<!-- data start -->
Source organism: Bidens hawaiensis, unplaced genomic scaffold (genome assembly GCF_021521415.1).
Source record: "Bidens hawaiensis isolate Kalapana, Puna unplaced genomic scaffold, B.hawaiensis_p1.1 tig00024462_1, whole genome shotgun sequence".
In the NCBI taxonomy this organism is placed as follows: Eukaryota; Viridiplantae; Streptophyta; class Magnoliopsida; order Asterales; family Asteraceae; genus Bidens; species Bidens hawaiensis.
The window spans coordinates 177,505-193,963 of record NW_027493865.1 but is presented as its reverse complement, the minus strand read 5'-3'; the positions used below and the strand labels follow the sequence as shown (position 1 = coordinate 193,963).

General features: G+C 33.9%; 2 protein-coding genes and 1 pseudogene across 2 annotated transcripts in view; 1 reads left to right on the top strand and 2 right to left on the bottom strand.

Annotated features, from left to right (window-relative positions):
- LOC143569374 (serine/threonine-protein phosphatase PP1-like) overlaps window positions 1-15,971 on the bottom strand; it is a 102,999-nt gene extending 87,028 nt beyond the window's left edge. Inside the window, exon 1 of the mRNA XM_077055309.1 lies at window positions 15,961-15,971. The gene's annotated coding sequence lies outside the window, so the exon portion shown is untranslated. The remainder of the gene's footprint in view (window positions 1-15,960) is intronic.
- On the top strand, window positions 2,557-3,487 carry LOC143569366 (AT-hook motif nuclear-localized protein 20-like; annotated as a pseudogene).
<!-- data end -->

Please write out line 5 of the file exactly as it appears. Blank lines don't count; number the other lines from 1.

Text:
General features: G+C 33.9%; 2 protein-coding genes and 1 pseudogene across 2 annotated transcripts in view; 1 reads left to right on the top strand and 2 right to left on the bottom strand.